In the book of Genesis, Jacob (whose name means, “he grasps the heel,” which doesn’t mean much to us now, but it also means “he deceives,” which does. Jacob’s story in Genesis illustrates this second meaning.) finds himself in the wilderness, all alone, with a “man.” Jacob asks this ‘man’ for a blessing, which gives us the clear hint that this is not an ordinary man. They wrestle all night and in the morning (after an unbelievably significant question about his name), the ‘man’ finally blesses Jacob, but not before he injures his hip. Jacob’s name is changed here, and becomes “Israel,” which means “one who wrestles/struggles with God.”

We can struggle with God, too. Right? And sometimes that struggle leaves us with a permanent limp. The Jewish people saw this struggle as absolutely vital to a life of faith. We don’t as much, we mostly want assent, agreement, conformity. I easily find doubt, questioning, and wrestling all over the Bible. It’s much more difficult to find assent and certainty.

Athol Dickson says: “What if God placed the paradoxes within the Scriptures to cause me to struggle for the truth? What if it is the struggle He desires as much as the truth itself?”

Haven’t you ever thought that Jesus could have pretty easily cleared up a lot of our questions? Maybe instead of answering with more questions (inviting the one who asks into a conversation, a struggle), he could’ve just given us the straight answer, in plain words, with bullet points. And why does the Bible sometimes contradict itself? Couldn’t it have been far more instruction manual and far less poetry? More fact and less story?

I could have said, “this is the answer,” if I felt like being that guy, and shut that discussion down immediately. As they wandered around in the dark, throwing guesses and opinions against the wall, I could have said, “no,” or “that’s wrong,” if I happened to disagree, (or even “yes,” or “that’s right”) and they would have learned that this was no safe place, no place where their authentic searching engagement was valued, only their quiet acquiescence, their right-ness.

That’s what’s so inspiring and encouraging about this youth group conversation. They aren’t content to just take what they’ve been offered, they want to turn it over, around and upside down. They aren’t cool with being “the one who grasps the heel,” they’re willing to fight for the truth, and in the process, become “Israel.” And that fills me with more hope for our homes, communities and world than I can even begin to tell you.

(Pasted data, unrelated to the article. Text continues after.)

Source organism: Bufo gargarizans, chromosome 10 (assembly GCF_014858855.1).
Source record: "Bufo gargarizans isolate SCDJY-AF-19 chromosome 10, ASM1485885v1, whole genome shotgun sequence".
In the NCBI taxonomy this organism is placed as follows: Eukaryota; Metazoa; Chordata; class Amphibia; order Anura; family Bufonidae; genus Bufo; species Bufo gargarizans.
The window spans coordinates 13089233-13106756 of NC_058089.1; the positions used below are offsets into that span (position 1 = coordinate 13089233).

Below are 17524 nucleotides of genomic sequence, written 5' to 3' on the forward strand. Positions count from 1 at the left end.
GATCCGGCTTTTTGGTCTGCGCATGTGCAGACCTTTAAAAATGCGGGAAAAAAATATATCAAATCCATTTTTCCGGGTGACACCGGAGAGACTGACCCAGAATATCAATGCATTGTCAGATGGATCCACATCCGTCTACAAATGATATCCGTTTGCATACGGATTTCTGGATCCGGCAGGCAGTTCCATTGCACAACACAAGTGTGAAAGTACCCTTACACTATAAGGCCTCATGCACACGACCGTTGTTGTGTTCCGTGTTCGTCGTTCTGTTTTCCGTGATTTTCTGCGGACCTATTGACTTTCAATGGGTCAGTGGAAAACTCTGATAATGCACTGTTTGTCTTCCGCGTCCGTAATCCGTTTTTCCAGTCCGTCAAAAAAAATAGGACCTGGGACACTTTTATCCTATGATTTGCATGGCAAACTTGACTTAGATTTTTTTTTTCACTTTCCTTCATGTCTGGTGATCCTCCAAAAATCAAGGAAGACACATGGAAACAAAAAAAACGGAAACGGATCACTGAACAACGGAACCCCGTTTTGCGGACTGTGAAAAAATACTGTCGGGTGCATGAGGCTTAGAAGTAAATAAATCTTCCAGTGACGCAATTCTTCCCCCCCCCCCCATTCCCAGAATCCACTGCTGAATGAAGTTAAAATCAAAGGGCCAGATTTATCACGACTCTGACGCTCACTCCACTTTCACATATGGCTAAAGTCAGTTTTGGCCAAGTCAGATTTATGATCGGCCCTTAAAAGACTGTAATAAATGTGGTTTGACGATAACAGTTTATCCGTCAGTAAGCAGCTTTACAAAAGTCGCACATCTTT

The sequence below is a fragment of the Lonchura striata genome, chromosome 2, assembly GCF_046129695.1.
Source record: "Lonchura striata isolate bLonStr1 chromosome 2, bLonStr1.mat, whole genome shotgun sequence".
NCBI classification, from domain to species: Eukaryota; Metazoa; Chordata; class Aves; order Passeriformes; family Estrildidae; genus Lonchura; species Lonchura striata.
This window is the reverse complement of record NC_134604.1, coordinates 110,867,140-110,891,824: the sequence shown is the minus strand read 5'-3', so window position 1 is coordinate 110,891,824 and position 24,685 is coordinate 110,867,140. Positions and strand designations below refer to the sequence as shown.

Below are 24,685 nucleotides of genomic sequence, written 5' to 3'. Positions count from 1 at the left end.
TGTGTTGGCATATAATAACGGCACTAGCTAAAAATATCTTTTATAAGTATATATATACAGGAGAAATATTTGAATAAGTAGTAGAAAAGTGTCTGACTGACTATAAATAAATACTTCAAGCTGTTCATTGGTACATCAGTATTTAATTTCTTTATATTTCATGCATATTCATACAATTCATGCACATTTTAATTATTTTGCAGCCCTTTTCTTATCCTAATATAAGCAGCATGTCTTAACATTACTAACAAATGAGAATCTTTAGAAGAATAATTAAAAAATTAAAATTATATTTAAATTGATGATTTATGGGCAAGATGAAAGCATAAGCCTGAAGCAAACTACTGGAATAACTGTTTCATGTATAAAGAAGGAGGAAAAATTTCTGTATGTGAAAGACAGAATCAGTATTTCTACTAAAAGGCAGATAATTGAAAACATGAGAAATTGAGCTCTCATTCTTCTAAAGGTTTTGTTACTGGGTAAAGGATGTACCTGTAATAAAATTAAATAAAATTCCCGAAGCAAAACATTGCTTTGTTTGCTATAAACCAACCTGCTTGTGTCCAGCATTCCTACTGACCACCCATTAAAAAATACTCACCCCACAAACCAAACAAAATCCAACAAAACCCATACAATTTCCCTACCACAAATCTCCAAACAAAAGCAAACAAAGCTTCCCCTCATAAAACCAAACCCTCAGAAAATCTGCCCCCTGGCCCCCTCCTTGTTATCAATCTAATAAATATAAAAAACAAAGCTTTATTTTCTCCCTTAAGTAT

Street Sweeping

2 weeks ago, my boys played in a basketball tournament called Sweep The Streets. This particular tournament was held on 6th street of the city next door to our tiny suburb.

We arrived early and didn’t have to look for signs or follow directions, the music blaring from loud speakers and the smell of hamburgers and sweat were plenty to guide us in. The 2 outside courts were packed with players from 7 local-ish high schools, lined with the lawn chairs of parents and coaches.

It was boiling hot in the sun, and there was very little shade. I set up my chair under the scorers table tent in silence, hoping to go unnoticed. The scorer at the table just happened to be the creator of the event and nothing would go unnoticed by him. But instead of chasing me out, leaving me burned crispy outside, he engaged me as if we were old friends. Together there for the day, we did become old friends. We both rooted for our surprisingly overachieving “scrappy” team, heartbroken as we lost 2 close contests; 1 in double overtime, 1 in the last seconds, both we were figured to be food for, whipped early, providing lots of playing time for the second- and third-strings.

It was an extraordinary day of basketball for a very young team who is forging a new identity as a tough, passionate brotherhood that will neither quit nor go quietly, if at all.

But it was the event that was truly striking to me, inspiring me by it’s existence. Of course, I had heard of street ball and famous city courts where legends play, but I also read the news and pass police officers at every school entrance in the smallest towns. We live in a world of locked doors and hopeless division, a basketball tournament for a crowd of boys could not have seemed a safe bet. I wonder how much resistance he faced, how many times he heard sentences beginning with “you can’t…” He must’ve heard legions of reasons why not, and how many measures he would have to take to keep everyone safe or, from the most pessimistic, alive.